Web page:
Should we reconsider a legal trade in wildlife products?

The legalisation of a trade in rhino horn is one of the most contentious issues in rhino conservation today. The issue has recently been the focus of much media attention with South Africa announcing earlier this year that it would back a proposal for a legalised trade in rhino horn ahead of the next CITES meeting in 2016.

On Thursday 10 October, experts met for an Earthwatch debate, discussing whether it is time to reconsider a legal global trade in tiger, elephant, and rhino products? The debate consisted of two teams of speakers with opposing views on the subject, and will resulted in a mixed audience vote on the subject.

The free event was held at the Royal Geographical Society in London. Click here to read more about Earthwatch. 

Although the experts may have differing views on the subject, there are two things that everyone can agree on; firstly we all want to see more rhinos in more viable populations in the wild. Secondly, we all accept that there is no silver bullet that will solve the rhino poaching crisis: legal trade on its own will not work; anti-poaching patrols on their own will not work. So the question should really be: what combination of approaches should we adopt to ensure that rhino numbers and rhino population numbers continue to grow?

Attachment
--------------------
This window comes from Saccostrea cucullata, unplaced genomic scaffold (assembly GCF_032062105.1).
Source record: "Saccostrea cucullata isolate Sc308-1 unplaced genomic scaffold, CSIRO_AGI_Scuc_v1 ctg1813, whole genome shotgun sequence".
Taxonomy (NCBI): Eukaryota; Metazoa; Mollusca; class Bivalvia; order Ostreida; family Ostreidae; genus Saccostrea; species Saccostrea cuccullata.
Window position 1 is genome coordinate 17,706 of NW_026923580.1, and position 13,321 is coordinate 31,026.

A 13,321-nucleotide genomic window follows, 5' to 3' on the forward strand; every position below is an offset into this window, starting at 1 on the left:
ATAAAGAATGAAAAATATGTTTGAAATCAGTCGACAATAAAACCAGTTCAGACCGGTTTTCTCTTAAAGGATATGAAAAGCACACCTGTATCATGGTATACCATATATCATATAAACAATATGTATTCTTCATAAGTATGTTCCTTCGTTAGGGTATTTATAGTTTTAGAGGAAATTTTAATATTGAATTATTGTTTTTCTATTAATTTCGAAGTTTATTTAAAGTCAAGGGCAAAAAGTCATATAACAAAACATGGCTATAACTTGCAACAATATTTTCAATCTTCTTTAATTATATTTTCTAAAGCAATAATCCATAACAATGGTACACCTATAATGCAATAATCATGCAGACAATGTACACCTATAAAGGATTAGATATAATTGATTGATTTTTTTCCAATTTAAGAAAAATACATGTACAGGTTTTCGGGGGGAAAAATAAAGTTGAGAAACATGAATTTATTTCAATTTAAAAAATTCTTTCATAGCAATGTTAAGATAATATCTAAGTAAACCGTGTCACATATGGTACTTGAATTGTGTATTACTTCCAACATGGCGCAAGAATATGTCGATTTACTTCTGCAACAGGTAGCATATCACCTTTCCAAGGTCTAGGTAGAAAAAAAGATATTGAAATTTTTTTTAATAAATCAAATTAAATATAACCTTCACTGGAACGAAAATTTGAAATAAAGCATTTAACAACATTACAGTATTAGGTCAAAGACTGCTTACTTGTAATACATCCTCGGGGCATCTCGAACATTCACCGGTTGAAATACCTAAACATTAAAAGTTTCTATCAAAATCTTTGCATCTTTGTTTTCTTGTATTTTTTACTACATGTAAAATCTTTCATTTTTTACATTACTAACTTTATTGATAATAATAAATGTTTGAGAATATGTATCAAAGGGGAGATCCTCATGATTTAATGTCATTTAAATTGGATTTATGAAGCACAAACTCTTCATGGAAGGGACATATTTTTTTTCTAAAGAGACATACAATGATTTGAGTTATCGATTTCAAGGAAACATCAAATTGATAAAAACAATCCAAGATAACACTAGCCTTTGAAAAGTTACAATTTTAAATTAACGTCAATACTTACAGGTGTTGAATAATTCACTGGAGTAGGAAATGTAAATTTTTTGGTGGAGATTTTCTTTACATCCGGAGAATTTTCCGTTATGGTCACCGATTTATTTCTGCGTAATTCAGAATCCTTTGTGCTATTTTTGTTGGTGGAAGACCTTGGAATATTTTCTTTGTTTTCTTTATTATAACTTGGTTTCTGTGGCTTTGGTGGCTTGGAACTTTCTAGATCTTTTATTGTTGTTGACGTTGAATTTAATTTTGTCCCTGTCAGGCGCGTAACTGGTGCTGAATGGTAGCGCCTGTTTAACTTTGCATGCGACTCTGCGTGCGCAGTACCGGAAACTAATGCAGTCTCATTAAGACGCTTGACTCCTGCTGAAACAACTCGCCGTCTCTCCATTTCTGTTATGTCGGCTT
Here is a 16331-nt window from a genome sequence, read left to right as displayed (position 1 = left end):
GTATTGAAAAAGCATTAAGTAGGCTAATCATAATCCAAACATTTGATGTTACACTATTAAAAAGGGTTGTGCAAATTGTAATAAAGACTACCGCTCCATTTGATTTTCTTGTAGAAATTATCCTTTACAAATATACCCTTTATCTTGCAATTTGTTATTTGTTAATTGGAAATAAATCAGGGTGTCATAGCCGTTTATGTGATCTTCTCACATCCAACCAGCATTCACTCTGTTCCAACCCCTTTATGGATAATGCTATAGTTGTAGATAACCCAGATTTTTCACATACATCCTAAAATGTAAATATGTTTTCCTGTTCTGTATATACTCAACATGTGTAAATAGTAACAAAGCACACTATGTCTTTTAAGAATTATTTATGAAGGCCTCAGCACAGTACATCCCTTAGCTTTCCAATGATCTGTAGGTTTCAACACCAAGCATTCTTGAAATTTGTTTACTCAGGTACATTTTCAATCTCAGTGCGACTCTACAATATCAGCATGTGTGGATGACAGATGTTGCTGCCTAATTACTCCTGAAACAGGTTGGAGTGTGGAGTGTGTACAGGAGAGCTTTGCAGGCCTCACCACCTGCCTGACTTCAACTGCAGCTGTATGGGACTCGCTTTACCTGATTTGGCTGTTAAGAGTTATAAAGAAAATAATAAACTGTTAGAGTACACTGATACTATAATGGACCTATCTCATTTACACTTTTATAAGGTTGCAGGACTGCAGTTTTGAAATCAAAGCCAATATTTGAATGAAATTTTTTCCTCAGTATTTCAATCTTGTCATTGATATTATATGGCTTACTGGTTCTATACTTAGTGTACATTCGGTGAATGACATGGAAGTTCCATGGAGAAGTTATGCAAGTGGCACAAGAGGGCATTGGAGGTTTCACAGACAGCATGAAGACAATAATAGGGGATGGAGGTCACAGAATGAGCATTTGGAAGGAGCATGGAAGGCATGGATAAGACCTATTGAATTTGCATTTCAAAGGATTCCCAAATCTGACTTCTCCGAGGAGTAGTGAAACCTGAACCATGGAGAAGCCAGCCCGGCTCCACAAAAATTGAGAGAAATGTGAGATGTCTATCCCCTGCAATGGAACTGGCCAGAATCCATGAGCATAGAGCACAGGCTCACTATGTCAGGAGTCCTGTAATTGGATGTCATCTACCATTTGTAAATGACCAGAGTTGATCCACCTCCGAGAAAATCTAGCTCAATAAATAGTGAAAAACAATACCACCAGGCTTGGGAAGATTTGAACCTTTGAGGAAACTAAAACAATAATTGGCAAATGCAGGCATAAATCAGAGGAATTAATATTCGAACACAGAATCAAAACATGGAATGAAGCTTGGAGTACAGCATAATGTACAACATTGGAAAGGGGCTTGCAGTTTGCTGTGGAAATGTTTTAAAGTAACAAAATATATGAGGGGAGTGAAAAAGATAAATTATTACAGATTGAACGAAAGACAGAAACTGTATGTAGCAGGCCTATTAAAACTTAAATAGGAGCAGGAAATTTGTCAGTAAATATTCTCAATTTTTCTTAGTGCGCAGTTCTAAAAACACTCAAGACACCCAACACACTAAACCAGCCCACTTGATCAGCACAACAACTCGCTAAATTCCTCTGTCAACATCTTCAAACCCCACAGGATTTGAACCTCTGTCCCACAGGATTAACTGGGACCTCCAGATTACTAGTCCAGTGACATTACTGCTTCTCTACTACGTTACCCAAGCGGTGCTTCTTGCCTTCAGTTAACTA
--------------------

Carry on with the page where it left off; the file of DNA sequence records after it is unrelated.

In terms of a legalised trade in rhino horn, there are three options which are currently being discussed; a one-off sale of rhino horn stockpiles, a domestic trade in rhino horn, and a (semi) permanent international CITES regulated sale. Visit our thorny issues section to read more on the subject.

Click here to read Earthwatch’s summary of the event and watch footage from the evening.

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